This year marks the 40th anniversary of ASEAN-Japan Dialogue Relations. To further cement and realise the full potential of this longstanding ties between ASEAN and Japan, there is the continuing need for both parties to work towards further enhancing our multi-dimensional relations.
Ladies and Gentlemen,
ASEAN-Japan Defence and Security Cooperation
Japan has been a reliable and trustworthy Dialogue Partner of ASEAN. In the area of defence and security, Japan has been actively involved in numerous ASEAN-led mechanisms, namely the ARF, Senior Officials’ Meeting on Transnational Crimes (SOMTC) + Japan Consultation, and the ASEAN Defence Ministers’ Meeting Plus (ADMM-Plus). Allow me to provide you with an overview on Japan’s roles in the above- mentioned forums.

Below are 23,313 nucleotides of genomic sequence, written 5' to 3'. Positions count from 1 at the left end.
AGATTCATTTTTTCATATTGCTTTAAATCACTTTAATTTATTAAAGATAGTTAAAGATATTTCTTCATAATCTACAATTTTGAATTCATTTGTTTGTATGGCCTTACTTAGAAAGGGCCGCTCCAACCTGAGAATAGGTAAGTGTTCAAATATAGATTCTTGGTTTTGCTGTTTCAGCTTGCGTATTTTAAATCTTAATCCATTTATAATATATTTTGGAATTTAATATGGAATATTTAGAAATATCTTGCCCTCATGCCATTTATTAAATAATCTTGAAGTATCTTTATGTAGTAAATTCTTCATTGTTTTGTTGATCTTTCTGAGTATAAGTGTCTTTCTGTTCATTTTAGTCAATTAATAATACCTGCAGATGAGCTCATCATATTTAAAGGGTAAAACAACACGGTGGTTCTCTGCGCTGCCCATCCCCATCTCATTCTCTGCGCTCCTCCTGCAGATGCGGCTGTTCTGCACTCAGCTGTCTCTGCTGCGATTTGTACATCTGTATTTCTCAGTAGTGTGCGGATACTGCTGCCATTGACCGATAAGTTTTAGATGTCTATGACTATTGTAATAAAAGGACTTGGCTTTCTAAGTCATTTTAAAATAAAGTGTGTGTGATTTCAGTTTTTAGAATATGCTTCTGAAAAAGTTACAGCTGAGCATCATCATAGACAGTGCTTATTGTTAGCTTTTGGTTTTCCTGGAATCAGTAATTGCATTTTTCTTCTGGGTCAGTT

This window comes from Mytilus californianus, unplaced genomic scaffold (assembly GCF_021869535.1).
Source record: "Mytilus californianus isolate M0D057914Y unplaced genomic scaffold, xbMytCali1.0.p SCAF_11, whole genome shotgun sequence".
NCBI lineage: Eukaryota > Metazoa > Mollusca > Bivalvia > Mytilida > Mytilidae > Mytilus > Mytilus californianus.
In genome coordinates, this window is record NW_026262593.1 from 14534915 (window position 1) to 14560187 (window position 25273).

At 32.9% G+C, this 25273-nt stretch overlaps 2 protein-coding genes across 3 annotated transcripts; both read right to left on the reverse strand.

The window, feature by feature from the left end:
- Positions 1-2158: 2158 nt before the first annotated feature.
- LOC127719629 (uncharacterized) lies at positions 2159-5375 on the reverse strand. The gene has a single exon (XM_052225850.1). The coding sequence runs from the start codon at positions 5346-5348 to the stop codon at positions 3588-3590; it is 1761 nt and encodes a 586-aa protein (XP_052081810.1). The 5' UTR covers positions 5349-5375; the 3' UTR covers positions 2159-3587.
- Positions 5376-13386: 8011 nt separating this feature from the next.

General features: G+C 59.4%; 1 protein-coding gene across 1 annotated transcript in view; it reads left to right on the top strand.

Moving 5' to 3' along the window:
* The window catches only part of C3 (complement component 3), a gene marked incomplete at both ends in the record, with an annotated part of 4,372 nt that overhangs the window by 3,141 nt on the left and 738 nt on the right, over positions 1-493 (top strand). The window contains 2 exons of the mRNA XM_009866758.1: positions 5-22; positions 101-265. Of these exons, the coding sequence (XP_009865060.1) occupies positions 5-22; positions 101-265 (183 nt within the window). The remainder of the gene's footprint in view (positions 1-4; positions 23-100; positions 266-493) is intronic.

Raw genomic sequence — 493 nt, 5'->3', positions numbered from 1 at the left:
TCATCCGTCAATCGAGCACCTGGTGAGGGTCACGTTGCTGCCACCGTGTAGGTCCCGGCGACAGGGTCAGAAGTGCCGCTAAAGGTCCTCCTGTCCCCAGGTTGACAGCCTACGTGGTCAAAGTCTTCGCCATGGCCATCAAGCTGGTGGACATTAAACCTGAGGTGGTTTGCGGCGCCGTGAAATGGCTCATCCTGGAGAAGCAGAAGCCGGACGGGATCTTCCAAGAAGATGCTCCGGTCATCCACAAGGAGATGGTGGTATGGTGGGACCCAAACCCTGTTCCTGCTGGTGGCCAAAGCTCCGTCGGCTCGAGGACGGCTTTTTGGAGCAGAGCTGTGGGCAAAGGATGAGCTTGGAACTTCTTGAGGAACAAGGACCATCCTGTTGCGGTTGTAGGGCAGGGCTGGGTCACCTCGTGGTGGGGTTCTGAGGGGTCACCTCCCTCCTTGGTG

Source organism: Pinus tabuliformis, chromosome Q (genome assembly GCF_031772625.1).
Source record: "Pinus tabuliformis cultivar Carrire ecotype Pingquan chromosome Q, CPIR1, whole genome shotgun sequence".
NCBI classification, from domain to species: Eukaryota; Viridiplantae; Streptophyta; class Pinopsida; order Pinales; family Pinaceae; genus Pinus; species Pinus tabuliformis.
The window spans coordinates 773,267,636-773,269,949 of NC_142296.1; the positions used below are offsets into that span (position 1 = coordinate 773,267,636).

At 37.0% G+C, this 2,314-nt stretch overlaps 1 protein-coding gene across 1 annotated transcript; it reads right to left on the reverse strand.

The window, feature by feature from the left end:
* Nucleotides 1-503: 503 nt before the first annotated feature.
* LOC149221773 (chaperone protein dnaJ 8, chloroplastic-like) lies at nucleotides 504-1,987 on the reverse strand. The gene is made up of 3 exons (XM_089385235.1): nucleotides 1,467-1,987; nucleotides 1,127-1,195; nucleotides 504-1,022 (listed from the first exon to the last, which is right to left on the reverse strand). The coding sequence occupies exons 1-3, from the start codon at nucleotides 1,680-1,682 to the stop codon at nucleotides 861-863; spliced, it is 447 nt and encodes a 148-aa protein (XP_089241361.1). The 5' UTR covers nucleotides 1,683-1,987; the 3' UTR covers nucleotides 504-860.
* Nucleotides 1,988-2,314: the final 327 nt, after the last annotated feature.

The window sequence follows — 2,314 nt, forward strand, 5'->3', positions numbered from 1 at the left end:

Japan has been part of the ARF since its inception in 1994. Japan hosted the inaugural ARF Inter-Sessional Support Group on Confidence Building Measures in Tokyo in January 1996, and since then has co-chaired and co-hosted ARF activities with various ASEAN Member States in the areas of preventive diplomacy, peacekeeping operations, disaster relief, counter-terrorism and transnational crime, maritime security and defence cooperation. Japan has also taken a lead role in the area of disaster relief by co- chairing the first ARF Disaster Relief Exercise (ARF DiREx) with Indonesia which was held in Manado from 15 to 19 March 2011. In the Inter-sessional Year 2012-2013, Japan is co-chairing the ARF Inter-Sessional Meeting on Non-Proliferation and
Disarmament (ISM on NPD) with the Philippines and Australia